Having the mental awareness to keep track of your gear if you pull is good but not always the best course of action. If you can safety collect your gear, go for it. If trying to hold on to your gear puts you at greater risk, ditch it and head for shore as fast as possible. When I pull and I know I'm in a bad place, I usually ditch my gear immediately and try to claw my way out of the river.

In many cases you should immediately get on your chest and start swimming like you are going for the gold in the olympics toward the bank or a safe eddy. Your goal should be to get the hell out of the water as quickly as possible. In some cases, however, it may make sense to float on your back until you have a good spot to get to shore. Be aware of where you are in rapids, and try to get an idea of where your exit points might be. Examples of when to float might be... big pool right downstream, can't get out of rapid you are in, or walled in section with no escape until down stream etc. It can help to purposely minimize your energy expended and float when it makes sense to do so, to save your energy for when its time to haul ass to shore.

When you scout drops, getting a good understanding of the drop and knowing were your safety backups are in the case of a swim is a good idea. Don't just focus on the perfect line, get the big picture and know where eddies, hazards, rocks etc are located.

Good footwear can help. Many times you have to crawl out of the water and footwear with good traction is a big plus climbing out of the water. 5.10 has the best traction soles in my opinion. I've heard a couple of stories where good footwear made a difference in getting out of the water.

Its also nice to have a bit of gear on you in case of a swim. A waist throwbag or bag in your vest (ala astral) and biners in your PFD mean that you have some gear in case you need it to aid in your own rescue.

A couple of common things to consider while swimming are: be aware of foot entrapment and resist the urge to stand up in water deeper than the knee, swim and crawl until its shallow. When going over drops, balling up can be good and protect limbs, prevent entrapment, and flush you out the bottom vs. getting caught in a hole. When floating on your back you can spread your arms and use hand sculling to keep your head higher to get a breath or a better view. When its time to bust ass, flip onto your stomach and swim hard. When recircing in a hole, try to flush deep and go with the water istead of fighting against the back wash at the surface.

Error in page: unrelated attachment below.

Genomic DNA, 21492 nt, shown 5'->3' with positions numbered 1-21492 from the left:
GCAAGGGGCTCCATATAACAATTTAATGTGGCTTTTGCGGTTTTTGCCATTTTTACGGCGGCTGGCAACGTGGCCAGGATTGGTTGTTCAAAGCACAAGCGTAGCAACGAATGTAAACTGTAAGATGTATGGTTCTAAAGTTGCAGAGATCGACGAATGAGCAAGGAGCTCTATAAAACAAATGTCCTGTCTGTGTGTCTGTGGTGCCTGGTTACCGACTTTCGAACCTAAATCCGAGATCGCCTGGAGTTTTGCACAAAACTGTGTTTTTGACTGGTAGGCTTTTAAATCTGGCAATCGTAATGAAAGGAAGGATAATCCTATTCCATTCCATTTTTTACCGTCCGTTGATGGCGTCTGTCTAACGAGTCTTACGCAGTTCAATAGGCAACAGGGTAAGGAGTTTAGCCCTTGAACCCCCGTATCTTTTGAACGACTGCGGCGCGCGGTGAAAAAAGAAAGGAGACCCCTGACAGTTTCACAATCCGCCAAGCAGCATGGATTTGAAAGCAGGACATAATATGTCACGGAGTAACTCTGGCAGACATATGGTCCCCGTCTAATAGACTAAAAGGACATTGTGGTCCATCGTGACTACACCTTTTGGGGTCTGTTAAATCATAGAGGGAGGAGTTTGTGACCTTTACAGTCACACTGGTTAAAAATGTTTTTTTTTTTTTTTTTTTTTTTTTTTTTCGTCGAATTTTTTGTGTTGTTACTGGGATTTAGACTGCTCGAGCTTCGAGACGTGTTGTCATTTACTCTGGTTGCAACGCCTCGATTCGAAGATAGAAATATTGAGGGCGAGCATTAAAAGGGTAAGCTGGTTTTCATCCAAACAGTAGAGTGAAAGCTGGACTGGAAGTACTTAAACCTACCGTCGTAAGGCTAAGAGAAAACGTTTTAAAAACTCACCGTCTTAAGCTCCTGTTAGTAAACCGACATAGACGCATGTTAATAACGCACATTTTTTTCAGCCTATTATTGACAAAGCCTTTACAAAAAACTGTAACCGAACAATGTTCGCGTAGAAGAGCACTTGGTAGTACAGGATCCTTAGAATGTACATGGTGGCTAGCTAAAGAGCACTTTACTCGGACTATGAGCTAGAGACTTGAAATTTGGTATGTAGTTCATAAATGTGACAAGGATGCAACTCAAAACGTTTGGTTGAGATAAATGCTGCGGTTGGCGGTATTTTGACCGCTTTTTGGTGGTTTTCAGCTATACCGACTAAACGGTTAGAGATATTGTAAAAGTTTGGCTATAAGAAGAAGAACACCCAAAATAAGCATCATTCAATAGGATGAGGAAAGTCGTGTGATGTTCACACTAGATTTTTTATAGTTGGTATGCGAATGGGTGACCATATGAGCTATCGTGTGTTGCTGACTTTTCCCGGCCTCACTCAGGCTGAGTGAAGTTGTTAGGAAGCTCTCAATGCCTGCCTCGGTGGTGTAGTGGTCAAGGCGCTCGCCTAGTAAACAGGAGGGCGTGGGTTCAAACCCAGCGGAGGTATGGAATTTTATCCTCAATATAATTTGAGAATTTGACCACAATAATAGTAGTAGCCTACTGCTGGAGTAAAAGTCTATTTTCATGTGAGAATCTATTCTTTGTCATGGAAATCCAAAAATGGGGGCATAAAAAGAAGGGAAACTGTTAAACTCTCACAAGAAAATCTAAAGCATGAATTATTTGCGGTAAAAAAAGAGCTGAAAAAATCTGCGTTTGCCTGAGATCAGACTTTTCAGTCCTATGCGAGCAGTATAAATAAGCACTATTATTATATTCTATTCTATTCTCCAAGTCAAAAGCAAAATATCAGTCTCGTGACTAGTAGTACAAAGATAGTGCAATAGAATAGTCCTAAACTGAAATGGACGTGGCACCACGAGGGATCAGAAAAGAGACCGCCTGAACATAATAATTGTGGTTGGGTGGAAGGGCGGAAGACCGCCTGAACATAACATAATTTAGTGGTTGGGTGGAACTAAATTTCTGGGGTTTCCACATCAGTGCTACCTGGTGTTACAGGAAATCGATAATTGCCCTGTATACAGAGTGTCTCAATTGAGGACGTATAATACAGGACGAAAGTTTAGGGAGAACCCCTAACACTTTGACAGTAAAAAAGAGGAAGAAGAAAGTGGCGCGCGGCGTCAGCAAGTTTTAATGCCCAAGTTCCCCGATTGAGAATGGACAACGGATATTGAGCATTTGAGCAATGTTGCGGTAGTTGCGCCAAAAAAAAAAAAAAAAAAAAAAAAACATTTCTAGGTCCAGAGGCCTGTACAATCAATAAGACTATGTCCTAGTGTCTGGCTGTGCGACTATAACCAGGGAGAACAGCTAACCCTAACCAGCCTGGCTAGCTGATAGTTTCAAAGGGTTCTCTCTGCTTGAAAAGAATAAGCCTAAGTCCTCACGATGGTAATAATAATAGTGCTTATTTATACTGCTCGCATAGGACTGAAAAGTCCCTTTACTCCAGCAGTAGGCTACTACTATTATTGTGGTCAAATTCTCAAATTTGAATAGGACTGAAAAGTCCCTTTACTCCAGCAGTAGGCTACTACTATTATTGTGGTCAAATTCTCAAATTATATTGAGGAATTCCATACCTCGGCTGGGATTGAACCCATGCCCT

deepsouthpaddler is offline   Reply With Quote
Old 10-07-2009   #28
caspermike's Avatar
Bozeman, Montana
Paddling Since: 1999
Join Date: Mar 2007
Posts: 5,507
As an ex competitive grape smuggler. I suggest swimming more not talking dogy paddle talking head in water get you ass out of the water the quickest routine. To make it blunt spend some cash learn it right in a class. Gotta go smoke more of My legal herbal medicene peace bitchs! Snowing good hear any you head to big sky this year hit me up ill be one of lifties

caspermike is offline   Reply With Quote

Thread Tools
Display Modes

Posting Rules
You may not post new threads
You may not post replies
You may not post attachments
You may not edit your posts

BB code is On
Smilies are On
[IMG] code is On
HTML code is Off
Trackbacks are Off
Pingbacks are Off
Refbacks are Off

Similar Threads
Topic Thread Starter Forum Replies Last Post
Best overall white water roll... Cipherion Whitewater Kayaking 10 05-31-2009 11:45 PM
White water store in LA kayakmax Kayaking | Gear Talk 0 02-04-2008 08:16 PM
How do I choose a white water kayak? Robert Peek Kayaking | Gear Talk 15 10-25-2005 12:36 PM
Pueblo's New White Water Course skystone Whitewater Kayaking 0 04-06-2005 10:55 AM
Italian White Water smylesg Whitewater Kayaking 3 10-22-2003 01:53 PM

» Classified Ads
Gear Sale

posted by tskoe23

Selling off a few things that I'm no longer using. 1....

Dagger Mamba Creeker 8.1

posted by rjskibum

2014-Dagger Mamba Creeker 8.1 Purchased July 2014 from...

Bone Kayak Pendant

posted by circuitmonkey

Bone kayak pendant. Made in nepal. I have a bunch of...

Powered by vBadvanced CMPS v3.2.3

Our Communities

Our communities encompass many different hobbies and interests, but each one is built on friendly, intelligent membership.

» More about our Communities

Automotive Communities

Our Automotive communities encompass many different makes and models. From U.S. domestics to European Saloons.

» More about our Automotive Communities

Marine Communities

Our Marine websites focus on Cruising and Sailing Vessels, including forums and the largest cruising Wiki project on the web today.

» More about our Marine Communities

Copyright 2002-2012 Social Knowledge, LLC All Rights Reserved.

All times are GMT -6. The time now is 07:13 AM.

Powered by vBulletin® Version 3.8.8 Beta 1
Copyright ©2000 - 2016, vBulletin Solutions, Inc.